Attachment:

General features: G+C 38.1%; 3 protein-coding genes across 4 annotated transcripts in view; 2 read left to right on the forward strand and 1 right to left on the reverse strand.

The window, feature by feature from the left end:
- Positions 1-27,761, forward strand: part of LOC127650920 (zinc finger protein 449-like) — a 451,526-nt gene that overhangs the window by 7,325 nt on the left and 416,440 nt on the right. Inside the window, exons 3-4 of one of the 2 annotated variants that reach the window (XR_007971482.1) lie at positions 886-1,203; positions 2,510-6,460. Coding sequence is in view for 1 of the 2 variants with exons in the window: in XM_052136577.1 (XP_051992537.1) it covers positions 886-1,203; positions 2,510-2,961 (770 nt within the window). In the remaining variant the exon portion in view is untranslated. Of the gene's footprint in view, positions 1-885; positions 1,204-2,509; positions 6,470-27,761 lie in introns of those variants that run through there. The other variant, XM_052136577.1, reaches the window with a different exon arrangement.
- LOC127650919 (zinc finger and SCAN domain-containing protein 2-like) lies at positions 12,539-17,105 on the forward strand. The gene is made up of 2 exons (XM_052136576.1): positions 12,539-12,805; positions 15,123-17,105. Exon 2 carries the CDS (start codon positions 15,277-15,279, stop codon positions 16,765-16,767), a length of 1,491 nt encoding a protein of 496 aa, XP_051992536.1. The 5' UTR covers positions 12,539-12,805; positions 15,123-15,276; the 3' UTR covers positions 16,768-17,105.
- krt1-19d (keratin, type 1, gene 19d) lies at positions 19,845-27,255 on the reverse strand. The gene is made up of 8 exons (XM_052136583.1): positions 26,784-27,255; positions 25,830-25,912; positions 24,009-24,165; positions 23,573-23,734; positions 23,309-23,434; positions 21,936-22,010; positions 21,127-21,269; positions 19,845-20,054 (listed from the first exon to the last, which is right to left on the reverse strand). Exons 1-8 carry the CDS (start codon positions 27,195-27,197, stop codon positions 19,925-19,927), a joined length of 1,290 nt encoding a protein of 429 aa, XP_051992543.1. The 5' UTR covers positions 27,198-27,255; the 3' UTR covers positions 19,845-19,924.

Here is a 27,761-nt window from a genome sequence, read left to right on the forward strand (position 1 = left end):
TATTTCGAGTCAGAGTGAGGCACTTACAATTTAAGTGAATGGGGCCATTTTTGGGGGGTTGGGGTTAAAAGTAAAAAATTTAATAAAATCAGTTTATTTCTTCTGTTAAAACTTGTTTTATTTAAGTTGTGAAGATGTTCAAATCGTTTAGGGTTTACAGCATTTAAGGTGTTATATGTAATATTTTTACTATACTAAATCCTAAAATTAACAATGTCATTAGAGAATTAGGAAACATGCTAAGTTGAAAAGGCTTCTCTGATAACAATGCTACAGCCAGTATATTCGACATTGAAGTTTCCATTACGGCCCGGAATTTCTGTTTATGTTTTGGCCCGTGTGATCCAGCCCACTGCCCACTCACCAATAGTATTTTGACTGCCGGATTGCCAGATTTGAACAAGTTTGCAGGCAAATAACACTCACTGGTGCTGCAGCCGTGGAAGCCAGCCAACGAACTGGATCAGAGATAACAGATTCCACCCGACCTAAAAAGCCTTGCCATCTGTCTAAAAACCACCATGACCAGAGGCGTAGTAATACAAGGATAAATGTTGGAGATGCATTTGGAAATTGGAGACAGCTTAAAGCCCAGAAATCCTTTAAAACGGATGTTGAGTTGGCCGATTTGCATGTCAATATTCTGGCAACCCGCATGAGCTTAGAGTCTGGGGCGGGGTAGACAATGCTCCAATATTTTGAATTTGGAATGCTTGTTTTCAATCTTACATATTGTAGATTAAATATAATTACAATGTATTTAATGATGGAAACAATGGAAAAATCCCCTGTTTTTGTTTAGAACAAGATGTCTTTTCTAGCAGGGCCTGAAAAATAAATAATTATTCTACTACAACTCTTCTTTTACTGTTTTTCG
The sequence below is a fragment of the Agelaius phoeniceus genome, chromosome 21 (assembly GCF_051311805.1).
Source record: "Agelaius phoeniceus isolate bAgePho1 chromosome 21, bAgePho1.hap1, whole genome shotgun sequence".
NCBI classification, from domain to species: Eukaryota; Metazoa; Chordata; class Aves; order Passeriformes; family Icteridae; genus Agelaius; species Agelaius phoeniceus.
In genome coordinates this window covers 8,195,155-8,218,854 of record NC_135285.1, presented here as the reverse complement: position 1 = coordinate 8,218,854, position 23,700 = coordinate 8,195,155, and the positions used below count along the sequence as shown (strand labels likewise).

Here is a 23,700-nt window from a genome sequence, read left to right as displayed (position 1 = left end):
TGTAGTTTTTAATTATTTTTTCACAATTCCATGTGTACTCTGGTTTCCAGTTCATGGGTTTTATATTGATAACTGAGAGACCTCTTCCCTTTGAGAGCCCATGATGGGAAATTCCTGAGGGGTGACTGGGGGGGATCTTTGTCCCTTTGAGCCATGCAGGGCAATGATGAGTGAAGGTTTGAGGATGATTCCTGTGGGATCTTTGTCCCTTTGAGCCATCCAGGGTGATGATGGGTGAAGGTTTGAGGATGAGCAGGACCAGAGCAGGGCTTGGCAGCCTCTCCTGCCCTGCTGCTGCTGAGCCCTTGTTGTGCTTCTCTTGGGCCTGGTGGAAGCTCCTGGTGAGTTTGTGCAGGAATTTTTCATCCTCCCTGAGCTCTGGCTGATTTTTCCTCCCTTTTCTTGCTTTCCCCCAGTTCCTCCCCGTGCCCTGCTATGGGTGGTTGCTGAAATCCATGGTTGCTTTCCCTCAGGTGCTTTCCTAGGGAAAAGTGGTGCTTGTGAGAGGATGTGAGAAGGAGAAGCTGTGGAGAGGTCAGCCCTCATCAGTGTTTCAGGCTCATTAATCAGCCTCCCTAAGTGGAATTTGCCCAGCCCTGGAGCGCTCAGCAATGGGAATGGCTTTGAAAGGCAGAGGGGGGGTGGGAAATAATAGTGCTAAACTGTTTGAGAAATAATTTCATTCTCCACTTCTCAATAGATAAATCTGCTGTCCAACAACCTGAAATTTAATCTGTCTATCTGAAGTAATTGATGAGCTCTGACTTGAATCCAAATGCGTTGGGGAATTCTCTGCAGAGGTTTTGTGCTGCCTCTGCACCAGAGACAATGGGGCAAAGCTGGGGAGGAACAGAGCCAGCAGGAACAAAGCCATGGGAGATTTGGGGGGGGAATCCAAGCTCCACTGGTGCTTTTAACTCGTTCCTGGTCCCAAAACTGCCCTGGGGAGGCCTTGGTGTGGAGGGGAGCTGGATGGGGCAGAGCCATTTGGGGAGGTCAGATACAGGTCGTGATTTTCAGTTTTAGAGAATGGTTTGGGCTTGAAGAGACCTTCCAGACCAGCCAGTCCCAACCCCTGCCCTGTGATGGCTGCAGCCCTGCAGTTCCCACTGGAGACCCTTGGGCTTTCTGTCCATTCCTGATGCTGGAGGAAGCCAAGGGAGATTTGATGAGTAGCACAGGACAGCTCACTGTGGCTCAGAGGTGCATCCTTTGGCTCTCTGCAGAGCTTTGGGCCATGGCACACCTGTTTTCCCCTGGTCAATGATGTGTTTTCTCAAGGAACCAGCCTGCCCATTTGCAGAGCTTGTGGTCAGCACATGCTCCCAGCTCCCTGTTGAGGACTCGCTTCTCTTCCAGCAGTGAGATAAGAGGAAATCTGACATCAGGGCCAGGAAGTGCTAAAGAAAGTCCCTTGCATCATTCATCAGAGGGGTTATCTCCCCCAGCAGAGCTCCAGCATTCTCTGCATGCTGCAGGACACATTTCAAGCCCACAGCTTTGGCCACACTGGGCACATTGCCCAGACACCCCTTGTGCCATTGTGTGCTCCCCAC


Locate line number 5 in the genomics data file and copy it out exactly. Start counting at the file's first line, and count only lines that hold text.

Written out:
- krt1-19d (keratin, type 1, gene 19d) lies at positions 19,845-27,255 on the reverse strand. The gene is made up of 8 exons (XM_052136583.1): positions 26,784-27,255; positions 25,830-25,912; positions 24,009-24,165; positions 23,573-23,734; positions 23,309-23,434; positions 21,936-22,010; positions 21,127-21,269; positions 19,845-20,054 (listed from the first exon to the last, which is right to left on the reverse strand). Exons 1-8 carry the CDS (start codon positions 27,195-27,197, stop codon positions 19,925-19,927), a joined length of 1,290 nt encoding a protein of 429 aa, XP_051992543.1. The 5' UTR covers positions 27,198-27,255; the 3' UTR covers positions 19,845-19,924.